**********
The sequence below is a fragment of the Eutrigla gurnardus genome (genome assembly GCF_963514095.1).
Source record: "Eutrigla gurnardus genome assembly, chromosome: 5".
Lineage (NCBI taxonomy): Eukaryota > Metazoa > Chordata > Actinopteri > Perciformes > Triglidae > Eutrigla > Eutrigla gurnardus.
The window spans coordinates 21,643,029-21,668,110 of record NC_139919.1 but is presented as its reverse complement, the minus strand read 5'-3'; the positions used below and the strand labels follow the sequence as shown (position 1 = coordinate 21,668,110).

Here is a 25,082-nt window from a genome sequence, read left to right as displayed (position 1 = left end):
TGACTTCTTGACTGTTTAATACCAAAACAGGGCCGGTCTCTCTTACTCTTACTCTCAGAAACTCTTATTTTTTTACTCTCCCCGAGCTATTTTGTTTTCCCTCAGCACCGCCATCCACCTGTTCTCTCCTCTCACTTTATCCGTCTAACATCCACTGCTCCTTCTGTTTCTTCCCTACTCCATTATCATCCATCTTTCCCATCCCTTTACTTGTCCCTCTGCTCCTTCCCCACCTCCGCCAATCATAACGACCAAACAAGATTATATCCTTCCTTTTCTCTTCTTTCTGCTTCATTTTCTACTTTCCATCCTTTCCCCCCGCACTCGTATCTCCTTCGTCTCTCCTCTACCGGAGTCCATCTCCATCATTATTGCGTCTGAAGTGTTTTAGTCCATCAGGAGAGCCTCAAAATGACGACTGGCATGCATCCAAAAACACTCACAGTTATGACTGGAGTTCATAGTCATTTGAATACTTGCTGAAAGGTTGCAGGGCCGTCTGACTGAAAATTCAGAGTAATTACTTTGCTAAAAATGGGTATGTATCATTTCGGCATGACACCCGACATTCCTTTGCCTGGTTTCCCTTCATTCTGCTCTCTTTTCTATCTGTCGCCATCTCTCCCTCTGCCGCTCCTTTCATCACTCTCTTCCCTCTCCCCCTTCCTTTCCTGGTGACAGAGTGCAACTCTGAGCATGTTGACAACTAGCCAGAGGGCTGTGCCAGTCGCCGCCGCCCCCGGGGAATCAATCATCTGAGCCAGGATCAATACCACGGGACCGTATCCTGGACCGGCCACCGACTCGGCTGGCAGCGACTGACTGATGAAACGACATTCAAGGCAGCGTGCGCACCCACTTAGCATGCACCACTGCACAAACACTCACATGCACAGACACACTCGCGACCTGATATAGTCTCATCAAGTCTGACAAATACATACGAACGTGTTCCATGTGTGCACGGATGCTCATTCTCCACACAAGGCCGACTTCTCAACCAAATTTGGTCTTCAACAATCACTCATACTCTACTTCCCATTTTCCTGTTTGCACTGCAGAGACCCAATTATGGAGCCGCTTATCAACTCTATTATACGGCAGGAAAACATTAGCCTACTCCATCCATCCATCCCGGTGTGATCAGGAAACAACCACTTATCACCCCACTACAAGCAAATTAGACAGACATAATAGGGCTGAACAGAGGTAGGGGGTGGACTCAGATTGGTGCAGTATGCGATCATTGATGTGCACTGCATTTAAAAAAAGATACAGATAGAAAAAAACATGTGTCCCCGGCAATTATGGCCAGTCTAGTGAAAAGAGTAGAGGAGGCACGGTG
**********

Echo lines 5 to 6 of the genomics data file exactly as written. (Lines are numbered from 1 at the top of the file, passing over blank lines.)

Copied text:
Here is a 25,082-nt window from a genome sequence, read left to right as displayed (position 1 = left end):
TGACTTCTTGACTGTTTAATACCAAAACAGGGCCGGTCTCTCTTACTCTTACTCTCAGAAACTCTTATTTTTTTACTCTCCCCGAGCTATTTTGTTTTCCCTCAGCACCGCCATCCACCTGTTCTCTCCTCTCACTTTATCCGTCTAACATCCACTGCTCCTTCTGTTTCTTCCCTACTCCATTATCATCCATCTTTCCCATCCCTTTACTTGTCCCTCTGCTCCTTCCCCACCTCCGCCAATCATAACGACCAAACAAGATTATATCCTTCCTTTTCTCTTCTTTCTGCTTCATTTTCTACTTTCCATCCTTTCCCCCCGCACTCGTATCTCCTTCGTCTCTCCTCTACCGGAGTCCATCTCCATCATTATTGCGTCTGAAGTGTTTTAGTCCATCAGGAGAGCCTCAAAATGACGACTGGCATGCATCCAAAAACACTCACAGTTATGACTGGAGTTCATAGTCATTTGAATACTTGCTGAAAGGTTGCAGGGCCGTCTGACTGAAAATTCAGAGTAATTACTTTGCTAAAAATGGGTATGTATCATTTCGGCATGACACCCGACATTCCTTTGCCTGGTTTCCCTTCATTCTGCTCTCTTTTCTATCTGTCGCCATCTCTCCCTCTGCCGCTCCTTTCATCACTCTCTTCCCTCTCCCCCTTCCTTTCCTGGTGACAGAGTGCAACTCTGAGCATGTTGACAACTAGCCAGAGGGCTGTGCCAGTCGCCGCCGCCCCCGGGGAATCAATCATCTGAGCCAGGATCAATACCACGGGACCGTATCCTGGACCGGCCACCGACTCGGCTGGCAGCGACTGACTGATGAAACGACATTCAAGGCAGCGTGCGCACCCACTTAGCATGCACCACTGCACAAACACTCACATGCACAGACACACTCGCGACCTGATATAGTCTCATCAAGTCTGACAAATACATACGAACGTGTTCCATGTGTGCACGGATGCTCATTCTCCACACAAGGCCGACTTCTCAACCAAATTTGGTCTTCAACAATCACTCATACTCTACTTCCCATTTTCCTGTTTGCACTGCAGAGACCCAATTATGGAGCCGCTTATCAACTCTATTATACGGCAGGAAAACATTAGCCTACTCCATCCATCCATCCCGGTGTGATCAGGAAACAACCACTTATCACCCCACTACAAGCAAATTAGACAGACATAATAGGGCTGAACAGAGGTAGGGGGTGGACTCAGATTGGTGCAGTATGCGATCATTGATGTGCACTGCATTTAAAAAAAGATACAGATAGAAAAAAACATGTGTCCCCGGCAATTATGGCCAGTCTAGTGAAAAGAGTAGAGGAGGCACGGTG